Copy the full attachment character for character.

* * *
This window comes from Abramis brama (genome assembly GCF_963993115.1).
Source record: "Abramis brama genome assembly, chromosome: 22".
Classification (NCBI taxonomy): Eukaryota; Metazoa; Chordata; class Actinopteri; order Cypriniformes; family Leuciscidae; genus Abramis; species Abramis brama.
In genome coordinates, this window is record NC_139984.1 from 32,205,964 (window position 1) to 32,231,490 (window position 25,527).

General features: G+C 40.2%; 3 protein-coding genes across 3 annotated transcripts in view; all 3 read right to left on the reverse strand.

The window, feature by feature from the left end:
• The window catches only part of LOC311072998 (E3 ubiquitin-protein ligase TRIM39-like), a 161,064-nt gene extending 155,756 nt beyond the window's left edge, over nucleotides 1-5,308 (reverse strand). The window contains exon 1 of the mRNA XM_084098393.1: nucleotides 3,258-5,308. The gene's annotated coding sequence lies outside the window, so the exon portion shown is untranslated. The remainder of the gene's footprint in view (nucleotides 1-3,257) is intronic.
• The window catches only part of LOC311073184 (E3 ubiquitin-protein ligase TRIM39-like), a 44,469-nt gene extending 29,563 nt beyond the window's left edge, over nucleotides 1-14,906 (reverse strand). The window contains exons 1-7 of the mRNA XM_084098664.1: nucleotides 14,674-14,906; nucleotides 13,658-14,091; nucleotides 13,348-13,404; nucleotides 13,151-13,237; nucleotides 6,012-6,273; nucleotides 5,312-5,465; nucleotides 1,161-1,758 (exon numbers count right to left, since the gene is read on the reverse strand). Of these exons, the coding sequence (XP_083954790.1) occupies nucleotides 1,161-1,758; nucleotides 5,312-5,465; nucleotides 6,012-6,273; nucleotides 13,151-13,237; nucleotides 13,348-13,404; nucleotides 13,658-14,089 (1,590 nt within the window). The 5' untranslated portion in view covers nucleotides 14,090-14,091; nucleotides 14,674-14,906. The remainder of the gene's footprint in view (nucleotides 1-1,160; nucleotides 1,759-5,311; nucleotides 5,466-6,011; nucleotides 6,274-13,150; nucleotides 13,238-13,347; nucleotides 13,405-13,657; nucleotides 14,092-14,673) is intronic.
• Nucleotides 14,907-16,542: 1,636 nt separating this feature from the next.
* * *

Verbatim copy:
This window comes from Abramis brama (genome assembly GCF_963993115.1).
Source record: "Abramis brama genome assembly, chromosome: 22".
Classification (NCBI taxonomy): Eukaryota; Metazoa; Chordata; class Actinopteri; order Cypriniformes; family Leuciscidae; genus Abramis; species Abramis brama.
In genome coordinates, this window is record NC_139984.1 from 32,205,964 (window position 1) to 32,231,490 (window position 25,527).

General features: G+C 40.2%; 3 protein-coding genes across 3 annotated transcripts in view; all 3 read right to left on the reverse strand.

The window, feature by feature from the left end:
• The window catches only part of LOC311072998 (E3 ubiquitin-protein ligase TRIM39-like), a 161,064-nt gene extending 155,756 nt beyond the window's left edge, over nucleotides 1-5,308 (reverse strand). The window contains exon 1 of the mRNA XM_084098393.1: nucleotides 3,258-5,308. The gene's annotated coding sequence lies outside the window, so the exon portion shown is untranslated. The remainder of the gene's footprint in view (nucleotides 1-3,257) is intronic.
• The window catches only part of LOC311073184 (E3 ubiquitin-protein ligase TRIM39-like), a 44,469-nt gene extending 29,563 nt beyond the window's left edge, over nucleotides 1-14,906 (reverse strand). The window contains exons 1-7 of the mRNA XM_084098664.1: nucleotides 14,674-14,906; nucleotides 13,658-14,091; nucleotides 13,348-13,404; nucleotides 13,151-13,237; nucleotides 6,012-6,273; nucleotides 5,312-5,465; nucleotides 1,161-1,758 (exon numbers count right to left, since the gene is read on the reverse strand). Of these exons, the coding sequence (XP_083954790.1) occupies nucleotides 1,161-1,758; nucleotides 5,312-5,465; nucleotides 6,012-6,273; nucleotides 13,151-13,237; nucleotides 13,348-13,404; nucleotides 13,658-14,089 (1,590 nt within the window). The 5' untranslated portion in view covers nucleotides 14,090-14,091; nucleotides 14,674-14,906. The remainder of the gene's footprint in view (nucleotides 1-1,160; nucleotides 1,759-5,311; nucleotides 5,466-6,011; nucleotides 6,274-13,150; nucleotides 13,238-13,347; nucleotides 13,405-13,657; nucleotides 14,092-14,673) is intronic.
• Nucleotides 14,907-16,542: 1,636 nt separating this feature from the next.